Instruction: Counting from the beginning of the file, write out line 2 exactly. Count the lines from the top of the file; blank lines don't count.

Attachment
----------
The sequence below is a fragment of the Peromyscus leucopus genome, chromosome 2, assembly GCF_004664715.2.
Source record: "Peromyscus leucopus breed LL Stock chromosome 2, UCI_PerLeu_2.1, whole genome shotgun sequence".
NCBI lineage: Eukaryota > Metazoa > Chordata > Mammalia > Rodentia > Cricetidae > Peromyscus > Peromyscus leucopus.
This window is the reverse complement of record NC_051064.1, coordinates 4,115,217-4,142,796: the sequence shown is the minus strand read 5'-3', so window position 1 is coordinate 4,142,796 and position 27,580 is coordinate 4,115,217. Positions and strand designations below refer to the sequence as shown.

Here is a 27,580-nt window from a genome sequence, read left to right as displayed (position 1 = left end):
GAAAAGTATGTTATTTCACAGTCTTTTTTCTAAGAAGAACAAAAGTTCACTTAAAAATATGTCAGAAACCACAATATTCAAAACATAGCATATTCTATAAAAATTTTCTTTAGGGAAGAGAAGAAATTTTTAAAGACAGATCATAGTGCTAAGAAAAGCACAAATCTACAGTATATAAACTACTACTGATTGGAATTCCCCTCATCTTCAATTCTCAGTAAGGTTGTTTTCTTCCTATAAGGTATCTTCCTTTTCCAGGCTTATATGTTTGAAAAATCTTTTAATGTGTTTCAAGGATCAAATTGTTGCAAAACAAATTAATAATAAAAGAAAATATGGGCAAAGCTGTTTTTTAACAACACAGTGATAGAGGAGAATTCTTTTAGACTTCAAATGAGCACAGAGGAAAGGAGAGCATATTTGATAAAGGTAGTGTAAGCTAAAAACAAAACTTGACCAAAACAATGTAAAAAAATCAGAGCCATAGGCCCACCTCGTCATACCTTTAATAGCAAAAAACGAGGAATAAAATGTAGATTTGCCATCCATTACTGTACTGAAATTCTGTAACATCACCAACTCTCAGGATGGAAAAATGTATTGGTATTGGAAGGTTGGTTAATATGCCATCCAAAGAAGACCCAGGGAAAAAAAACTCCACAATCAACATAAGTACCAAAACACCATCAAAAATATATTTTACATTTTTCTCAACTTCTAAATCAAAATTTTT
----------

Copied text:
Source record: "Peromyscus leucopus breed LL Stock chromosome 2, UCI_PerLeu_2.1, whole genome shotgun sequence".